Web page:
Wednesday, October 3, 2007

Islam and the Internet

In week seven we will be discussing Islamic use and perception of the Internet. Back in 2002 NPR did an interesting series where it explored the interspection between Islam, Faith and Technology and this provides a good introduction to how Islam has been presented online as well as how Muslim have enaged with internet technolgy.

As we have previously discussed, the internet has the potential to transform perceptions of religious authority online. This is especially true in relation to precept ions of who are the official interpreters of Islam in an age when the internet form the backbone of much popular religious discourse. This is an issue we will discuss in light of Anderson's article “The Internet and Islam’s New Interpreters”. We will also look at examples of how Islam has imported various religious rituals and practices online through Bunt's chapter "Rip, Burn & Pray: Islamic Expression Online". For more examples of the presence of Islam online check out Bunt's blog Virtually Islamic. While you read these article try to reflect on how the response to the Internet is similar and/or different to their response to other forms of media discussed in the class. What unique challenges and possibilities does the internet pose? How might the internet influence global perceptions of Islam?


William said...

Bunt's article "Rip. Burn. Pray." explores the extent to which the Islamic faith has and is being expressed via the internet and the impact of that extent on both Muslims and and non-Muslims using the web. There have been a myriad of different methods used to express Islam, and with it the Qur'an online, ranging from tools for memorizing the sacred book to texts used to support a political agenda to lessons for non-practicing Muslims. It is entirely possible to observe prayer via the internet with specialized programs as well as to view and discuss sermons. In addition, Muslims today are literally able to "rip" readings of the Qur'an from the internet, "burn" them onto cds, and then use them to "pray".
However, with the convenience of modernity comes the inevitable clash of religion and tradition. For example, a site that offered Qur'anic readings as background noise was called into question as being in violation of the mandate to listen carefully without distraction when the Qur'an is being read or recited. Additionally, though online forums add diversity of perspectives on Islam, it follows that disagreements ensue as well.
Sunni, Shi'a, and Sufi websites vary in message by definition, but also provide many points of common ground that can serve to bring different facets of Islam together, especially in the eyes of an outside viewer. Sites of universal interest to all Muslims achieve this end as well.
Finally, it must be noted that the emergence of Islam on the internet has also led to the growing expression of both more liberal and more Western views of the faith. The easily-accessible online network may serve as a launchpad for non-conventional and alternative views of Islam, both for Muslims and others. Only time will tell whether these forums will clash with traditional Islam or be embraced as a popular mindset.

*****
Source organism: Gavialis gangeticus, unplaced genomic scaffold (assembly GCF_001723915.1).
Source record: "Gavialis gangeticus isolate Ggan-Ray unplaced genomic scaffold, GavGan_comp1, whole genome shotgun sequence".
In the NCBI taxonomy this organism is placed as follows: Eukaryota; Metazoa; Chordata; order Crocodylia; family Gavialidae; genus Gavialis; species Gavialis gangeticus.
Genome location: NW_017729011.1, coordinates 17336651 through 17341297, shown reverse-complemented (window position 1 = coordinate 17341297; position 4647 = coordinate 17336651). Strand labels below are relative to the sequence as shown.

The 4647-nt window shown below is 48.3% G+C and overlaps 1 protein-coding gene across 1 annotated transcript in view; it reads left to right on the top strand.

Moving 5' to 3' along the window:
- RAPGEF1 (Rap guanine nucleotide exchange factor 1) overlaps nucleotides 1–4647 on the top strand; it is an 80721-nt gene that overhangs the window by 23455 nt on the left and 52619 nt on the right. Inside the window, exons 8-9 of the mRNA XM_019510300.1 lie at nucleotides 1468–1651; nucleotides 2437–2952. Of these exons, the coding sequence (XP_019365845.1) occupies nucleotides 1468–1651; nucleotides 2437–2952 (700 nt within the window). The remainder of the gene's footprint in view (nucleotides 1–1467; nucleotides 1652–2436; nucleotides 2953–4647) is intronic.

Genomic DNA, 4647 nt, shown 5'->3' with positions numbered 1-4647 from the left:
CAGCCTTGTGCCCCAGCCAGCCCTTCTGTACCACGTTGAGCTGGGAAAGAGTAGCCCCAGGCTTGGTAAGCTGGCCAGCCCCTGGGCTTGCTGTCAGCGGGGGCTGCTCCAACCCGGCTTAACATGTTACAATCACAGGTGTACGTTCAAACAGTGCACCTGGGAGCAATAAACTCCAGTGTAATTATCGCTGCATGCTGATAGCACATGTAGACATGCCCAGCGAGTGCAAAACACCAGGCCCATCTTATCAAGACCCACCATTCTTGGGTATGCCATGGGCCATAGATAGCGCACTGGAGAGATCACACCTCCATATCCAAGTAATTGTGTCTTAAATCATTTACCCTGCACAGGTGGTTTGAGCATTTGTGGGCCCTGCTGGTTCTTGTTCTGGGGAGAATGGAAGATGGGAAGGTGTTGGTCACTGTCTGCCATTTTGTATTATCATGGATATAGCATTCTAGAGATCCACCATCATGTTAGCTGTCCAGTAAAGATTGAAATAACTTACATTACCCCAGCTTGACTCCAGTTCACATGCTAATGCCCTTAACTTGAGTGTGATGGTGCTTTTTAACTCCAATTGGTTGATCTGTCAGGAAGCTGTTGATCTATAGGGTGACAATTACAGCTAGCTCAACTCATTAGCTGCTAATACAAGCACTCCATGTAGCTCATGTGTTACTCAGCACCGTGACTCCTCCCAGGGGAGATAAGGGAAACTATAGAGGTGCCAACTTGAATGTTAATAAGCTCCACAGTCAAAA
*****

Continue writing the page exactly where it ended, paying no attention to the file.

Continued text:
1) How do you think that new, more liberal Islamic sites are generally received or perceived by the religious leaders? Would these fall under the category of sites to avoid? Why or why not?

2) Do you think that the internet serves more to bring different Muslims together or to drive them further apart? Why or why not?

3) Is the internet seen as a supplement for religious life or as a substitute? What do you think it will end up being? Why?

Kristina said...

Jon Anderson's article "The Internet and Islam's New Interpreters" points out a major new trend in the islamic religion where individual online bloggers are interpreting the religion for themselves and posting these opinons all over the web. The Internet creates a perfect environment for people to speak up about their opinions, especially negative opinions that the average Islamic citizen would be previously too afraid to voice. These new interpretations of Islam are creating serious problems for the Islamic fundamentalist leaders who cannot control this discourse.
Most islamic sites range from news services, sermons, scanned texts of the Quran and advice and self help information. These sites usually are met with intense debate however, especially becuase many people do not believe that you can mix the islamic religion with new media. The Internet is also commonly used to connect islamic people living in different regions all over the globe. This has created a "creolization" of the islamic culture by fusing together people who share common beliefs and morals, and this new culture looks to the new enternet interpreters for guidance, rather than the traditional Islamic organizations.
These offical voices of Islam are now trying to join in on the enternet resource, knowing that if they continued to ignore its power they would simply be replaced by a rapidly modernizing population. They have each started to write and create their own sites in order to compete with these new interent islamic interpreters, and try to cut down on discussion questioning the islamic faith.

1)Why would official Islamic authorities be resistant to using enternet at first?

2)Why are they more willing to participate now?

3)The enternet allows for the spread of new interpretations of Islam, why is this especially threatening to the Islamic fundamentalists?

4)Define 'creolization' and what people define this new islamic class?

Kristina Thompson